And for just $3 million a year, I think Presti worked some magic again with this guy. Maybe it's a coincidence that the Thunder's playing better with Krstic in a Thunder uniform and maybe it's not. Regardless of that, the team got much stronger with him and the future got brighter."

Roundball Mining Company: Carmelo Anthony roars back.
Hoopinion: Take Josh Smith for the block. 
Raptors Republic: Jermaine O'Neal and Jamario Moon return to Toronto.

(Photos by Lisa Blumenfeld, Barry Gossage, Layne Murdoch/NBAE via Getty Images)

This is no Chris Bosh home video -- it's clearly the work of professionals, with its crisp video, promotional nature, nifty "I vote, you decide" line, and semi-poetic ending. But it's still cool.

AOL's Randy Kim talked to Jamario Moon about it last night:

On Friday, Moon also said that he had been asked by the league to participate in this year's Slam Dunk contest during All-Star Weekend in New Orleans, which left Jamario, well, over the moon.

"I just found out today that I got an invite," said a beaming Moon. "It'll be big."

As the slam dunk contest isn't quite what it was back in 1985, or even 2000, it was only natural to ask Moon if he planned on participating. The happy-go-lucky rookie suddenly got serious (or as serious as he can get) and seemed appalled at the very thought of not entering.

"Oh, no doubt!" answered Moon. "I'm taking advantage of every opportunity to be a part of something that the legends were part of. I'm taking advantage of everything."

Moon tells the National Post that he still regrets a high school dunk contest he lost to Gerald Wallace.

You can see a lot of Moon's work on YouTube

If my email inbox is any judge, the story of the last couple of weeks in the NBA is Jamario Moon.

He really can't sing the Canadian national anthem, but he sure can hustle. And everyone loves the player who claws his way into the NBA late in his basketball life, and then shines.

And there are times he changes games. It's fun to watch. 

Michael Grange of Canada's Globe and Mail writes:

Jamario Moon will be earning just $427,000 next season. It's only been 10 games, I know, I know. But if he was a free agent today, you don't think someone throws him four years and $12-million? His numbers in eight games as a starter: 9.6 points, 6.8 rebounds, 1.9 blocks and 1.4 steals. Right now Moon is sixth among rookies in scoring and second in rebounding, blocks and steals.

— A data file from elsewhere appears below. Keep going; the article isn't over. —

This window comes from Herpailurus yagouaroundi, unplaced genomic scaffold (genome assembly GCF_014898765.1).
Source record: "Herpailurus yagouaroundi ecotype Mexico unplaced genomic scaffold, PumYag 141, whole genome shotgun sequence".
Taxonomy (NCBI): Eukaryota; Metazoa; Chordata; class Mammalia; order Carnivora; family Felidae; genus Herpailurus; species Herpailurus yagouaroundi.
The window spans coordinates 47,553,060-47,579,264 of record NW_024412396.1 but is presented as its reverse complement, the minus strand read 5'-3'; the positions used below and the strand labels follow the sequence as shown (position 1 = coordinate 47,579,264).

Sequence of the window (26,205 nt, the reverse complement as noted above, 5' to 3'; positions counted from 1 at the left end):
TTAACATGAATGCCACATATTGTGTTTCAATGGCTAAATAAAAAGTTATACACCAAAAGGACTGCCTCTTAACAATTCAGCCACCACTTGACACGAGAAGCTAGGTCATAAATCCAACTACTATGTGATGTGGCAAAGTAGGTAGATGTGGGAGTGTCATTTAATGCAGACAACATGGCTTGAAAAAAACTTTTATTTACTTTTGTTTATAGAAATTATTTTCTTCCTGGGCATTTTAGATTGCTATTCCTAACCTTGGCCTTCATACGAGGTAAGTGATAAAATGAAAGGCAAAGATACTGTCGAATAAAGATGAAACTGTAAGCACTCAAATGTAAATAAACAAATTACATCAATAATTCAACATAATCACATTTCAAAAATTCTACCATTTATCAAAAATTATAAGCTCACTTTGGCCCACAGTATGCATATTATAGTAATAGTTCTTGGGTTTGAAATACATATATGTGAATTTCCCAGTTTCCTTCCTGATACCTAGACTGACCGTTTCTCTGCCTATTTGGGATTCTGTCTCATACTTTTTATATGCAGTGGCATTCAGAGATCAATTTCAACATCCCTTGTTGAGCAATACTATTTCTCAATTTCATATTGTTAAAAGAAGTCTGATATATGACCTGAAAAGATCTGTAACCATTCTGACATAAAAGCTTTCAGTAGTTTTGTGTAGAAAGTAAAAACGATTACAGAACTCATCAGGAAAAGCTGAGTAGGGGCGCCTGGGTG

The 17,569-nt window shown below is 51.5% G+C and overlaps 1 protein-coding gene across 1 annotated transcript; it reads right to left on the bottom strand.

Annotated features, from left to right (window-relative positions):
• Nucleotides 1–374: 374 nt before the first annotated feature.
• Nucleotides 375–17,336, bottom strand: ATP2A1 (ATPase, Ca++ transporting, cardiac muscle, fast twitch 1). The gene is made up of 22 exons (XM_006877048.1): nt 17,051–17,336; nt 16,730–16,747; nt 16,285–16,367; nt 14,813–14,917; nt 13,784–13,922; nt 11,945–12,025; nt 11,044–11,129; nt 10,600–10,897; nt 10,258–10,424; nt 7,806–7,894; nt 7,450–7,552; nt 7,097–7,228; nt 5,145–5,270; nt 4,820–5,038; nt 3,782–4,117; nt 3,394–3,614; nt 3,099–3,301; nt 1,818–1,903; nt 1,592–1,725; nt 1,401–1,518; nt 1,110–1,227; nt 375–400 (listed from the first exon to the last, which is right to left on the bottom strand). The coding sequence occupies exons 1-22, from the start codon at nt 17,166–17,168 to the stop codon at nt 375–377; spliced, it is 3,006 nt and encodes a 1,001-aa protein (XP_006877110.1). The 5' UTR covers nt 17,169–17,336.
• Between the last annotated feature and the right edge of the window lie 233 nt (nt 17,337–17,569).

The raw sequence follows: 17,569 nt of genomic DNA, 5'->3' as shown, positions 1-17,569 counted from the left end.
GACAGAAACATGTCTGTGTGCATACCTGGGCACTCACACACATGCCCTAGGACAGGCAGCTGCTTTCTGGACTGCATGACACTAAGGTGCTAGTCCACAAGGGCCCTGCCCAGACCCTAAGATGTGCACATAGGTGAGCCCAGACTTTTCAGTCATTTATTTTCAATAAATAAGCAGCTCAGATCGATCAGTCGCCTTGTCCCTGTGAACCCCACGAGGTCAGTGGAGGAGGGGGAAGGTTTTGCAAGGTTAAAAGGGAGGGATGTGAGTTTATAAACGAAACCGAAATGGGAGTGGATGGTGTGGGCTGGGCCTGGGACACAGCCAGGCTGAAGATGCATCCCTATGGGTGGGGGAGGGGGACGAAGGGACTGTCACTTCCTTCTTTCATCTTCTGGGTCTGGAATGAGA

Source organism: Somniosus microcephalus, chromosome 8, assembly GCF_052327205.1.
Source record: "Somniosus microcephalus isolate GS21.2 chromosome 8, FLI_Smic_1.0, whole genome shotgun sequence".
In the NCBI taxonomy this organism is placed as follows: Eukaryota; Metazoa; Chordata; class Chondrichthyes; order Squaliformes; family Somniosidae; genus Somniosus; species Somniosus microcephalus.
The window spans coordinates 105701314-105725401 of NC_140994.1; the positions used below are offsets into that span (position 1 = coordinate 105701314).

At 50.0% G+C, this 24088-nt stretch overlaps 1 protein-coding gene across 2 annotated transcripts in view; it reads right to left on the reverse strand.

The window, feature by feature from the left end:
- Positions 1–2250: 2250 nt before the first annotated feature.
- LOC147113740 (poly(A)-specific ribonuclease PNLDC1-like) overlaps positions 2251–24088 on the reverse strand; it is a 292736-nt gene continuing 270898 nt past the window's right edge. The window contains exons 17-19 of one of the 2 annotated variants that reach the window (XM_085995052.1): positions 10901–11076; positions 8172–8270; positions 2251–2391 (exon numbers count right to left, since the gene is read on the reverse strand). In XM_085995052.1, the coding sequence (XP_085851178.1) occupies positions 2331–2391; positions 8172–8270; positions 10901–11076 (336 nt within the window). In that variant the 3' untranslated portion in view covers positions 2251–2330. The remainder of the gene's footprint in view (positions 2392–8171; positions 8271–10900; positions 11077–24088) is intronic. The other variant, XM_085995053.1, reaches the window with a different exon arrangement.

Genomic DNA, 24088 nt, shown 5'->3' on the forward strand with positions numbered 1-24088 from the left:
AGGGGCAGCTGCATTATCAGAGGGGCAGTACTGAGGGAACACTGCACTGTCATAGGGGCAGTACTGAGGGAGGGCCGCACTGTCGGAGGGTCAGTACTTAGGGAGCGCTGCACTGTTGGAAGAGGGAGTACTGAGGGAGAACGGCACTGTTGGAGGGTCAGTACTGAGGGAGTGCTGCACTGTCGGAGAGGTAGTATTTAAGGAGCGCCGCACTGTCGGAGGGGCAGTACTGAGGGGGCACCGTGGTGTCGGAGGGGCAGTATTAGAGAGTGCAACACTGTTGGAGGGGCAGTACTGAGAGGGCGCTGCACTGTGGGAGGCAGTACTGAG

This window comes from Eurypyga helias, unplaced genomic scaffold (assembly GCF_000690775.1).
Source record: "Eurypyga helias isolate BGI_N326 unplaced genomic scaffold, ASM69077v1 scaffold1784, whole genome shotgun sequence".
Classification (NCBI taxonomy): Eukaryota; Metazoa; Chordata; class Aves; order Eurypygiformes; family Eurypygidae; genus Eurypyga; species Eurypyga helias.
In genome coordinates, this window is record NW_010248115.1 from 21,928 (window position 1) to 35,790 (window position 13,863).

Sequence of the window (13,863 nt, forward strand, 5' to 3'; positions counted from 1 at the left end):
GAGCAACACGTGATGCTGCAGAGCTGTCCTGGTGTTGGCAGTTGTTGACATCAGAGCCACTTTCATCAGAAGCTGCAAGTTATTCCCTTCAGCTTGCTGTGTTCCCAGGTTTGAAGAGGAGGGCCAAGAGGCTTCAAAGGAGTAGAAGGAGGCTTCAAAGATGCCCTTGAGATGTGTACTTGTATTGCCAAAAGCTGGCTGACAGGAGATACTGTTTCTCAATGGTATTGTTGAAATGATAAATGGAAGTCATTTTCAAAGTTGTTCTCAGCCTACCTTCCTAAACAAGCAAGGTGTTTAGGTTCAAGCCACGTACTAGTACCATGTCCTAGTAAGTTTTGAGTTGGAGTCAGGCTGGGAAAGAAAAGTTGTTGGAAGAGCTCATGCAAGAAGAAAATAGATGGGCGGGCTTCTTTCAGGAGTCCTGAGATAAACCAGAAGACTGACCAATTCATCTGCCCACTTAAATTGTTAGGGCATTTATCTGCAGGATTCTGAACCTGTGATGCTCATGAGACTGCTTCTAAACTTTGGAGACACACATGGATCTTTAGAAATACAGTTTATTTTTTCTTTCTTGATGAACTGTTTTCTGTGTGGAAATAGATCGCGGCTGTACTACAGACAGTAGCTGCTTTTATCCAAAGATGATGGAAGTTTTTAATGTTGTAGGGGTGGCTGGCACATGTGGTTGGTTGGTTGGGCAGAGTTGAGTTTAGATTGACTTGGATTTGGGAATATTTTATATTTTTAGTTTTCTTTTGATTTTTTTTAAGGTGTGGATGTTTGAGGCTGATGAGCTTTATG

Dan Wetzel and Don Yaeger first published "Sole Influence: Basketball, Corporate Greed, and the Corruption of America's Youth" in 2000.

It's wall-to-wall stories about the many psycho things that happen in the world of basketball recruiting and sneaker wars. Plenty of current NBA figures (everyone from Sonny Vaccaro to Lamar Odom) pop up in the book.

One of the stranger passages concerns Jamario Moon's visit to the private North Carolina high school that gave us Tracy McGrady.

Mt. Zion's coach at the time, Joel Hopkins, comes under a lot of fire in that book (and various articles, like this one which also features Jarrett Jack). 

In the book, the player Tony Bobbitt says he opted not to go to Mt. Zion because Hopkins offered to fix his test scores, criticized his previous coach, and made him worry that he might not be able to pick which college he went to. Is that true? The authors were unable to confirm the stories.

Moon never went to the school, but as the book tells, he did visit then-coach Hopkins, who sold him on the idea that Moon could go straight to the NBA like McGrady had. "And if the NBA didn't work out immediately, Moon says Hopkins assured him his academic transcript would be in line to receive a scholarship. 'They said I didn't have to worry about academics,' Moon said. 'You had to go to class but you didn't have to worry about no grades.'"

Moon visited at first with his mother and grandmother, but then somehow got roped into staying longer, and did not like at all that he and the other basketball players were kept "on lockdown," far from the head coach's mansion, at all hours of the day and night.

Moon roomed with Steven Hunter, and got in trouble for bringing in a CD player. (Rap music is banned.) Phone calls were not allowed, and straying away from the assistant coaches on hand is also, reportedly, forbidden. Moon says he got really crazy at one point and defied the rules by sneaking across the street to McDonald's. 

"They don't want you do to do nothing," Moon is quoted as saying in "Sole Influence." "They just want to control you."

Moon eventually left, and signed a letter of intent to attend Mississippi State, although he did not get the grades to make the team. He ended up on a basketball odyssey that took him to play for a long list of teams that include Meridian Community College, the Rome Gladiators, the Albany Patroons, the Huntsville Flight, the Kentucky Colonels, the Dodge City Legend, Fuerza Regia, the Gary Steelheads.

It's one of a million stories about players underprepared to make good career decisions and overexposed to the those eager to exploit them. It's also one of a million stories about someone whose first, second, third, fourth, and fifth attempts to make it in basketball all fell short. But now? It's that one-in-a-million such story that is well on its way to a happy ending.